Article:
2015-06-26 22.07.25
Dear Friend,

When I met Rick Santorum this weekend, if hearing him speak and getting him to sign the book, Bella’s Gift, that he and his wife wrote counts as meeting him, I gave him a copy of Welcome to the Big Leagues.  He remembered Darrel!

Below is a picture of “The Dream Team” of Broken Tree Ministry.  I am proud to know its founder and consider Steve an inspiration.  He is not “just-a” disabled guy.  He says he is “different-abled.”

The Roloff Family March 2013

For the next couple of weeks this blog is going to focus on the “special-needs” challenge to a life that matters.
Steve is profoundly affected  by cerebral-palsy.   But, he and his wife Jill, also affected by CP have founded a ministry to help the broken.  Check out Steve’s web site (www.brokentreecommunity.org) and/or our blog for a bigger story of encouragement.

Steve faces challenges every time he moves.  But he is one of those guys that comes along every so often, that motivates anyone who gets close enough to him to observe the ways he lives his life.  He might not play baseball, but his is an all-star in my book, and inspires me to realize every life matters, including my own.

Rick and Karen Santorum’s daughter, Bella, was born with a rare genetic condition called Trisomy 18, or Edward’s Syndrome.  Most children born with this diagnosis rarely make it to their first birthday.

A big-time baseball fan, George Will praises the Santorums and the book when he writes, “The radiant truth about special-needs children, such as the Santorums’ Bella, is that they give to those around them something that we all need.  This gift, that suffuses every page of this marvelous book, is the reminder that every life is sanctified by the capacity to receive and respond to love.”

There is much pain that accompanies the blessings that ultimately come through these valuable lives.

Steve was telling me about a time when he was travelling–he can drive with special equipment in his vehicle.  Self-service pumps are something most of us handle with little difficulty, except perhaps the temporary smell of gas on our hands.  Steve managed to get the gas pumped, but then had to go into the gas station to pay.  In rural Kansas the attendant wasn’t familiar with guys like Steve and didn’t know what to do, so in a common response to awkwardness, she did nothing.  Steve began taking spastic and challenging steps toward the “convenient” store.  He stumbled and fell. Worse, lying on his back, on the cement drive, he could not get back up.  He told me about this dilemma with great humor.  Together we share a hearty laugh, but at the moment it happened, it probably wasn’t so funny, especially when the attendant came out to check on him, but offered no help, as he flailed with uncooperative arms and legs.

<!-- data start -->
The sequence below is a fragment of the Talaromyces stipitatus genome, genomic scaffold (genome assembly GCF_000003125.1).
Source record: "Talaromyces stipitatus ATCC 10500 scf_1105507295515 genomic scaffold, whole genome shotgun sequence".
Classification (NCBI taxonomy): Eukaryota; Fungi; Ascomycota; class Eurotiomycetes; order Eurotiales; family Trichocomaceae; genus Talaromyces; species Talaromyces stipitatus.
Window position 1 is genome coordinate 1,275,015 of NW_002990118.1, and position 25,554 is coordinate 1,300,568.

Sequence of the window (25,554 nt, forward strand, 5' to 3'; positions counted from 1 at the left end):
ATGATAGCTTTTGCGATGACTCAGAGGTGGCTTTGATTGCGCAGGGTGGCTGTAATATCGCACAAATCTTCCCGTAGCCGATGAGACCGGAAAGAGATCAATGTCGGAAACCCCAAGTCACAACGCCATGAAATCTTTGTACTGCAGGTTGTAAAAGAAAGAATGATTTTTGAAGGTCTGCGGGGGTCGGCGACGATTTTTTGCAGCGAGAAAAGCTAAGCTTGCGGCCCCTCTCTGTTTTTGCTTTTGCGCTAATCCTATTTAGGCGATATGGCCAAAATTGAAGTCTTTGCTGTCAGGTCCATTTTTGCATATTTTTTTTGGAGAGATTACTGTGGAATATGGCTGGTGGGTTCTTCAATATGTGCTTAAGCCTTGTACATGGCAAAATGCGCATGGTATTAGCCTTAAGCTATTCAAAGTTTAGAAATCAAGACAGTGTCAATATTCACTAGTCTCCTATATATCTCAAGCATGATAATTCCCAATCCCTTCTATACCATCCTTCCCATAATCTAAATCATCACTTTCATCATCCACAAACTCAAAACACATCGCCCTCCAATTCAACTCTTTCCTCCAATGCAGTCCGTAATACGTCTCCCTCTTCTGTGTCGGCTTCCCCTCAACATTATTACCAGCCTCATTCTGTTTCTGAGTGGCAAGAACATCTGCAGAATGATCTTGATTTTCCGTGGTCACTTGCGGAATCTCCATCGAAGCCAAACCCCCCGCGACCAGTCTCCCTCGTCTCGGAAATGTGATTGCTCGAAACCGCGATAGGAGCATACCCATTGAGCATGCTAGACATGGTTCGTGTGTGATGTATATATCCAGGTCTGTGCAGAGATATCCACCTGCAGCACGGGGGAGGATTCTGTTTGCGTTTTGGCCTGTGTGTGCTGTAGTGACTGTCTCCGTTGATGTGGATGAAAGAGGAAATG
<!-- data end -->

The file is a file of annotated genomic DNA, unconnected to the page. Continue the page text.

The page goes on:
Karen Santorum writes about her first days in the hospital.  “Fruit baskets and flowers filled my hospital room and I recovered from the C-section.  Rick and I were supposed to be receiving congratulatory cards celebrating the birth of a new life.  Instead, paper notes with cheap expressions of sympathy mocked me from my bedside table.  Did they make cards for ‘staying alive,’ not just ‘getting well’?  And then there was the silence from those who did not even acknowledge Bella’s life.  It was as if she did not exist.  They appeared to ignore everything that made my Isabella Maria unique and wonderful.  My heart was angry and bitter, lashing out in response to such acute sorrow.  When my other children were born, we were overflowing with joy and left the hospital within twenty-four hours.  Would my new little one know nothing but this sterile cage?  Hurt and anger burned through me, searing hot in my veins…How can life and death be dealt in the same hand, at the same moment.”
Pain does not diminish the worth and special needs do not subtract value from a life.  But they do make the life more difficult to live, to care for and to understand.
The “Your Life Matters” message can bring immediate encouragement.  It also challenges us to view life differently and sometimes that will get us through pain and other times it will lead us into it.   Karen Santorum puts it this way. “Love is a leap of faith.”   This blog will only scratch the surface of this subject, but even at glance at it will be better than avoiding it altogether.
Life looks different, much better, from the perspective that every life matters.  Somewhere in your life, there is someone who is going to re-calibrate the standard measurement for a life that matters.  When you let it happen, your soul will expand and life will mean more.
Romans 8:18  I consider that the sufferings of this present time are not worth comparing with the glory that is to be revealed to us.

Comments(0)

Leave a Comment